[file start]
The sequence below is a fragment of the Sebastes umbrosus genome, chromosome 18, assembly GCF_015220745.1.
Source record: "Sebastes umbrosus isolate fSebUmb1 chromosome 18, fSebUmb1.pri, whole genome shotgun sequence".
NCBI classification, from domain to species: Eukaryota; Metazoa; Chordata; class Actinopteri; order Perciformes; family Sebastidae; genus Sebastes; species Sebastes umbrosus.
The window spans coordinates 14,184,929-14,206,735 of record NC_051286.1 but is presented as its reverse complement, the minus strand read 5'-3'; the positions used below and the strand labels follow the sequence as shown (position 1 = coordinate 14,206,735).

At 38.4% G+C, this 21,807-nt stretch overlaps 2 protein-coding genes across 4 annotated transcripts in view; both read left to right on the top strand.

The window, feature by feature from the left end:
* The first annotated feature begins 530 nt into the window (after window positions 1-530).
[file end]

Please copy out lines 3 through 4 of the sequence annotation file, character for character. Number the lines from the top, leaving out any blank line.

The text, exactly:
NCBI classification, from domain to species: Eukaryota; Metazoa; Chordata; class Actinopteri; order Perciformes; family Sebastidae; genus Sebastes; species Sebastes umbrosus.
The window spans coordinates 14,184,929-14,206,735 of record NC_051286.1 but is presented as its reverse complement, the minus strand read 5'-3'; the positions used below and the strand labels follow the sequence as shown (position 1 = coordinate 14,206,735).